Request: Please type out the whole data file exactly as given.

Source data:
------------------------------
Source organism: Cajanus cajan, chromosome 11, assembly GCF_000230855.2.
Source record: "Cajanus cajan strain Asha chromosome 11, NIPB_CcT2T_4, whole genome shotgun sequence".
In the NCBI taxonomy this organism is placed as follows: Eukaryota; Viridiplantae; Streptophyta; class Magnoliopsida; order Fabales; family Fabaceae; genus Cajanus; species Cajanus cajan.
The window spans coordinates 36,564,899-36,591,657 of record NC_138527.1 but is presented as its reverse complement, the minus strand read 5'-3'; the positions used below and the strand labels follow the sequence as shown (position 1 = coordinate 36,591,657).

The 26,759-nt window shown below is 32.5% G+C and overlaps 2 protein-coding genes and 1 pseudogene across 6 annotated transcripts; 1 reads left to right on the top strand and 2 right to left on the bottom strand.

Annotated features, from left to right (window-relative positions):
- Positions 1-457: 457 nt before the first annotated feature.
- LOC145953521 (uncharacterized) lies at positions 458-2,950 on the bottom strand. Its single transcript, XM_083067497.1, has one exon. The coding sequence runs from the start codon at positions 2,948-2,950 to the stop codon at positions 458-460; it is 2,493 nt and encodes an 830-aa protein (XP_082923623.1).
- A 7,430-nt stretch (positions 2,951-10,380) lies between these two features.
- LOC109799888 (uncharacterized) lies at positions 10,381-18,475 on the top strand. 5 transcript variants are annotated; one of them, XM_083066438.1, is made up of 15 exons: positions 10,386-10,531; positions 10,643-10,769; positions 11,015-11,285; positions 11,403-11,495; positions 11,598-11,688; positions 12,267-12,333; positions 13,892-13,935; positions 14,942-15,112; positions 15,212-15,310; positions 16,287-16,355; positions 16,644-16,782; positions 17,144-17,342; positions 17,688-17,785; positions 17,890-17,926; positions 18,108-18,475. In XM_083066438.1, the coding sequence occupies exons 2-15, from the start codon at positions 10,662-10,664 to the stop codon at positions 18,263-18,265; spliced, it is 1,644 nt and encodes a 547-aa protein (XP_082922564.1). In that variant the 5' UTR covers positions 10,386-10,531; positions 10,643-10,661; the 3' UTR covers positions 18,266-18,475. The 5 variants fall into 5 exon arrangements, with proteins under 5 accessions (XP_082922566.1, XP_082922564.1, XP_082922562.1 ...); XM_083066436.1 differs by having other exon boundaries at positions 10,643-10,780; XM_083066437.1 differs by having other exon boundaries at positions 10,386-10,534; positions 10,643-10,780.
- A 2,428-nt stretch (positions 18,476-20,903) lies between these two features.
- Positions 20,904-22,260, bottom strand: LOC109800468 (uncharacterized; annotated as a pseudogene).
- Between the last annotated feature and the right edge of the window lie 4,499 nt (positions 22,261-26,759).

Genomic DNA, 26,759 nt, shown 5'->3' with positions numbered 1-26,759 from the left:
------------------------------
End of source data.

Source organism: Cajanus cajan, chromosome 11, assembly GCF_000230855.2.
Source record: "Cajanus cajan strain Asha chromosome 11, NIPB_CcT2T_4, whole genome shotgun sequence".
In the NCBI taxonomy this organism is placed as follows: Eukaryota; Viridiplantae; Streptophyta; class Magnoliopsida; order Fabales; family Fabaceae; genus Cajanus; species Cajanus cajan.
The window spans coordinates 36,564,899-36,591,657 of record NC_138527.1 but is presented as its reverse complement, the minus strand read 5'-3'; the positions used below and the strand labels follow the sequence as shown (position 1 = coordinate 36,591,657).

The 26,759-nt window shown below is 32.5% G+C and overlaps 2 protein-coding genes and 1 pseudogene across 6 annotated transcripts; 1 reads left to right on the top strand and 2 right to left on the bottom strand.

Annotated features, from left to right (window-relative positions):
- Positions 1-457: 457 nt before the first annotated feature.
- LOC145953521 (uncharacterized) lies at positions 458-2,950 on the bottom strand. Its single transcript, XM_083067497.1, has one exon. The coding sequence runs from the start codon at positions 2,948-2,950 to the stop codon at positions 458-460; it is 2,493 nt and encodes an 830-aa protein (XP_082923623.1).
- A 7,430-nt stretch (positions 2,951-10,380) lies between these two features.
- LOC109799888 (uncharacterized) lies at positions 10,381-18,475 on the top strand. 5 transcript variants are annotated; one of them, XM_083066438.1, is made up of 15 exons: positions 10,386-10,531; positions 10,643-10,769; positions 11,015-11,285; positions 11,403-11,495; positions 11,598-11,688; positions 12,267-12,333; positions 13,892-13,935; positions 14,942-15,112; positions 15,212-15,310; positions 16,287-16,355; positions 16,644-16,782; positions 17,144-17,342; positions 17,688-17,785; positions 17,890-17,926; positions 18,108-18,475. In XM_083066438.1, the coding sequence occupies exons 2-15, from the start codon at positions 10,662-10,664 to the stop codon at positions 18,263-18,265; spliced, it is 1,644 nt and encodes a 547-aa protein (XP_082922564.1). In that variant the 5' UTR covers positions 10,386-10,531; positions 10,643-10,661; the 3' UTR covers positions 18,266-18,475. The 5 variants fall into 5 exon arrangements, with proteins under 5 accessions (XP_082922566.1, XP_082922564.1, XP_082922562.1 ...); XM_083066436.1 differs by having other exon boundaries at positions 10,643-10,780; XM_083066437.1 differs by having other exon boundaries at positions 10,386-10,534; positions 10,643-10,780.
- A 2,428-nt stretch (positions 18,476-20,903) lies between these two features.
- Positions 20,904-22,260, bottom strand: LOC109800468 (uncharacterized; annotated as a pseudogene).
- Between the last annotated feature and the right edge of the window lie 4,499 nt (positions 22,261-26,759).

Genomic DNA, 26,759 nt, shown 5'->3' with positions numbered 1-26,759 from the left: